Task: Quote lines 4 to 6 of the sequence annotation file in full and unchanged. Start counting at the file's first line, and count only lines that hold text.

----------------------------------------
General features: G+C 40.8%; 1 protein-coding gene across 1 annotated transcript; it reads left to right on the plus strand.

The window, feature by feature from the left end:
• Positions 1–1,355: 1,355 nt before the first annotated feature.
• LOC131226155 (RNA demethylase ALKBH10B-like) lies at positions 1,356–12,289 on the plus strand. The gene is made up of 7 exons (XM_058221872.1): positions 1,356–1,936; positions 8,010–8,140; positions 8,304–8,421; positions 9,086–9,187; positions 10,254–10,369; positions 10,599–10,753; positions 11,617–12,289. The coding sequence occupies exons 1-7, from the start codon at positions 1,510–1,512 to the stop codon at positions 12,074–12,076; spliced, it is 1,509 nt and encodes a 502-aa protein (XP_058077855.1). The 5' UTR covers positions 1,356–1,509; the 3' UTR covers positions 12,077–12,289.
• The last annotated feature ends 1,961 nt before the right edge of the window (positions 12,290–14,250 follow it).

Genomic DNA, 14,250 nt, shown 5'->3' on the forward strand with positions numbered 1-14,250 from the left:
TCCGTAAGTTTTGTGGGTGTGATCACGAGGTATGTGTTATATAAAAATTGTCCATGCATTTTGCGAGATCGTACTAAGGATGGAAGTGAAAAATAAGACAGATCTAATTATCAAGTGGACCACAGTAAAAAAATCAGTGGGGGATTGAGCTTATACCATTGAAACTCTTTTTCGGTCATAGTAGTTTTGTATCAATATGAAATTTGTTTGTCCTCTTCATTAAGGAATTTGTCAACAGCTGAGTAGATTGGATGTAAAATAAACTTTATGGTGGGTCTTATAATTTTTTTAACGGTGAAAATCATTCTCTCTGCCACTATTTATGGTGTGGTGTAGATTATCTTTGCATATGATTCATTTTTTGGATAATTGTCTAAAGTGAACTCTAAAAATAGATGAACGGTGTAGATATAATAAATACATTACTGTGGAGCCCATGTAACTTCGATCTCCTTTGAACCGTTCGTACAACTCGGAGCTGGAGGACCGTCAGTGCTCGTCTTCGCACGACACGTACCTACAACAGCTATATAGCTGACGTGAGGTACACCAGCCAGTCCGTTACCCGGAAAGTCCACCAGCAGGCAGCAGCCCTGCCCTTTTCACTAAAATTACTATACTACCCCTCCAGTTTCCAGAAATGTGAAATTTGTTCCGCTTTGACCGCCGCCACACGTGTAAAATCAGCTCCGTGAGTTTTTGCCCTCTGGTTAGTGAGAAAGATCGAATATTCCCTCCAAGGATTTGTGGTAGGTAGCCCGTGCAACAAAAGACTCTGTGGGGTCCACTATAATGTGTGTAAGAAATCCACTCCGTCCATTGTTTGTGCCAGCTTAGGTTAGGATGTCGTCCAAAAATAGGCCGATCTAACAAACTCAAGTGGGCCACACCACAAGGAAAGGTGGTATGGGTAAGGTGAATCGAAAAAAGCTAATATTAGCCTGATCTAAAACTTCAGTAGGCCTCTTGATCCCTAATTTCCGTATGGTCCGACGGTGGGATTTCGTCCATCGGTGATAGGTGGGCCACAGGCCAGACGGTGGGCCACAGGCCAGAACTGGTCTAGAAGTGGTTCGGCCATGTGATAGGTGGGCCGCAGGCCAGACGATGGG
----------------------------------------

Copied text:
• LOC131226155 (RNA demethylase ALKBH10B-like) lies at positions 1,356–12,289 on the plus strand. The gene is made up of 7 exons (XM_058221872.1): positions 1,356–1,936; positions 8,010–8,140; positions 8,304–8,421; positions 9,086–9,187; positions 10,254–10,369; positions 10,599–10,753; positions 11,617–12,289. The coding sequence occupies exons 1-7, from the start codon at positions 1,510–1,512 to the stop codon at positions 12,074–12,076; spliced, it is 1,509 nt and encodes a 502-aa protein (XP_058077855.1). The 5' UTR covers positions 1,356–1,509; the 3' UTR covers positions 12,077–12,289.
• The last annotated feature ends 1,961 nt before the right edge of the window (positions 12,290–14,250 follow it).

Genomic DNA, 14,250 nt, shown 5'->3' on the forward strand with positions numbered 1-14,250 from the left: